Gov. Mark Sanford left the Governor’s Mansion without a security escort, 38 times in 2008. In the first six months of this year, he left the mansion without security, 39 times.
Those trips are about one-third of the 195 trips Sanford made from the mansion, with or without security, over that 18-month period.
The frequency with which the governor shed his security detail has fallen under scrutiny after his secret trip earlier this month to Argentina.
The information was obtained from security logs provided to The State newspaper under open-records laws.
Only on a few occasions when he did not have security with him, Sanford was accompanied by a guest.
The day when Sanford made the most trips in and out of the house without security was the day after Mother’s Day, the records show. Sometimes he was by himself, and sometimes a guest was with him.
That day, May 11, the governor - whom the logs identify as “G1” - made seven trips from the mansion on Arsenal Hill.
One of those was a 7:59 a.m. departure with Cubby Culbertson, a counselor to the Sanfords.
Culbertson has been helping the Sanfords with their marriage after first lady Jenny Sanford learned in January that the governor had been having an affair with a 41-year-old Argentine woman, Maria Belen Chapur.
Sanford spokesman Joel Sawyer said Wednesday he has no response to the information in the logs.
“We have a 6½-year policy of not discussing the specifics of the governor’s security detail,” Sawyer said.
He also said the proportion of Sanford’s unescorted travel reflects the number of trips, not the amount of time the governor was without security.
The higher number of trips on May 11 might be explained, Sawyer said, by a gubernatorial news conference on that day about Sanford’s fight to reject $700 million in federal stimulus funds.
The 165 pages from logs kept at the mansion shows handwritten entries about the first family’s comings and goings.
An analysis of the records shows Sanford logged 195 comings and goings during the 18-month period. He had security with him 119 times and was unaccompanied 76 times.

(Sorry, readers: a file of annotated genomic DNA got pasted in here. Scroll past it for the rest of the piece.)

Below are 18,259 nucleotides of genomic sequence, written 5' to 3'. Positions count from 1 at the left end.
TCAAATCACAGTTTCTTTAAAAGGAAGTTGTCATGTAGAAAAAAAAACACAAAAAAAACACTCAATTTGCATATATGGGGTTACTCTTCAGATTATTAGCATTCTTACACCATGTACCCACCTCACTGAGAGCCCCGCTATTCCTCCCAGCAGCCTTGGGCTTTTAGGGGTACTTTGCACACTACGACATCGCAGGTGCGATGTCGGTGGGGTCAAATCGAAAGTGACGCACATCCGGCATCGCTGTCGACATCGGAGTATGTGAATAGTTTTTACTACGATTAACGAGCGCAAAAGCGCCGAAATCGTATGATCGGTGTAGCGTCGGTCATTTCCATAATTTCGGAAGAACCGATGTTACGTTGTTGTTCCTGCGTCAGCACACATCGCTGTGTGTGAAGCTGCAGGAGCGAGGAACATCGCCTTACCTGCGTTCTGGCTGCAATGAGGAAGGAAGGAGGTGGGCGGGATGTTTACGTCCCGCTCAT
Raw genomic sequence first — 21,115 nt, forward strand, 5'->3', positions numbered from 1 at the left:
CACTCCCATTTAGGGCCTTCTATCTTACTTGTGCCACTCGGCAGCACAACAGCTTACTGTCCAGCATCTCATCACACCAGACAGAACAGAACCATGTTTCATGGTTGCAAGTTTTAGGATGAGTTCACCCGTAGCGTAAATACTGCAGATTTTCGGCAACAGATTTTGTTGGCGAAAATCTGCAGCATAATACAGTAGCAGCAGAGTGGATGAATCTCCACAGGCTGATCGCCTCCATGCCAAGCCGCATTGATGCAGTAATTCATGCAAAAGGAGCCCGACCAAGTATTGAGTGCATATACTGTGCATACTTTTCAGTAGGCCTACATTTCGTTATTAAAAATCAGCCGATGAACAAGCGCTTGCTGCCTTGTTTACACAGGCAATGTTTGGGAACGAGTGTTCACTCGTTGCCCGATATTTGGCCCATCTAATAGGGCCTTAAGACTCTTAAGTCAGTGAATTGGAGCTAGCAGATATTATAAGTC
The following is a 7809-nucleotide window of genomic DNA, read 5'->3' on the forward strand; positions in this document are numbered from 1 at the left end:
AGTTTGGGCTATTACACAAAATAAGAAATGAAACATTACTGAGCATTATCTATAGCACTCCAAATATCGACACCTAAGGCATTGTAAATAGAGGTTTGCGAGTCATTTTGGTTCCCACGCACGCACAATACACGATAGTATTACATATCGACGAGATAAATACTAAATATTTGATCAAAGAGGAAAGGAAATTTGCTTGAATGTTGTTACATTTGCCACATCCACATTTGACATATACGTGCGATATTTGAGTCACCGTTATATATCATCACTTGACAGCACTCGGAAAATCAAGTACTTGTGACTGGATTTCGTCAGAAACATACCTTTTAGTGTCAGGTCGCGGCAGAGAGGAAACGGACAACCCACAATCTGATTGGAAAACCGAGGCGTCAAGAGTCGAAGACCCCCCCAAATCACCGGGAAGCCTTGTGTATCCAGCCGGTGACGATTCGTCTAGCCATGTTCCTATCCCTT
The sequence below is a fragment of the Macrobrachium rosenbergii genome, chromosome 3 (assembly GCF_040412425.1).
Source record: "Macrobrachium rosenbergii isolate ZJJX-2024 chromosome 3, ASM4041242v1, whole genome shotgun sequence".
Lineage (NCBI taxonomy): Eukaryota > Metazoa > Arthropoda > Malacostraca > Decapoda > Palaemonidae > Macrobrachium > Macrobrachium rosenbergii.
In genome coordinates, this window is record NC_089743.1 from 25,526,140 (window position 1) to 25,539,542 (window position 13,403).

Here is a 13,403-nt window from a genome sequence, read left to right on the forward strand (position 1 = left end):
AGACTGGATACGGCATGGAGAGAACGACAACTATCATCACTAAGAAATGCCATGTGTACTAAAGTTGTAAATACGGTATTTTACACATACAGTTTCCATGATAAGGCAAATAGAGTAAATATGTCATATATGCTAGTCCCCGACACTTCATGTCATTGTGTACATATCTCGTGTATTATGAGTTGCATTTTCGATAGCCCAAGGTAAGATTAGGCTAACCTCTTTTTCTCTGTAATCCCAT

The State’s count did not include trips on which Sanford was accompanied by his wife or any of their four sons. The family’s code names in the log range from G2 for the first lady to G6 for the youngest of the boys.
The log sheets are kept by security staffers on clipboards at mansion gates. They have been maintained since the administration of Gov. Carroll Campbell, said Mark Keel, the state’s public safety director.
Keel’s agency, along with the State Law Enforcement Division and the Department of Natural Resources, is responsible for protecting the governor.
State law does not require the governor to accept a security detail, and each governor chooses how much protection he wants.
Sanford has been among the most resistant to personal protection in recent administrations, sources familiar with gubernatorial security have said.
Many of Sanford’s trips from the mansion were to jog or ride a bike. He is a physical fitness buff. Sometimes he drove off in his personal vehicle, other times in a black Suburban owned by SLED, which made national news when it was found at Columbia’s airport while Sanford’s whereabouts were unknown.
Most entries do not show why he left. They merely record his departures and arrivals and reflect he was gone from a few minutes to up to four hours.
The entry for June 18, the day he left to see Chapur in Buenos Aires, shows he left the mansion at 7:49 a.m. and came back at 11:24 a.m. He left for the airport in the Suburban at 1:45 p.m.
That secret plan unraveled after state leaders became alarmed that he could not be reached for four days, and a reporter from The State met him as he arrived June 24 at Atlanta’s Hartsfield-Jackson airport.
Keel declined to compare Sanford’s travels without security to other S.C. governors’.
But he said his peers in other states have told him they have similar situations there because governors do not want to be viewed as too insulated from voters.
Keel said he agrees with SLED director Reggie Lloyd’s call for a new law that requires governors to accept security protection.
“We all worry about it,” Keel said. “Everything’s great unless we have an incident.”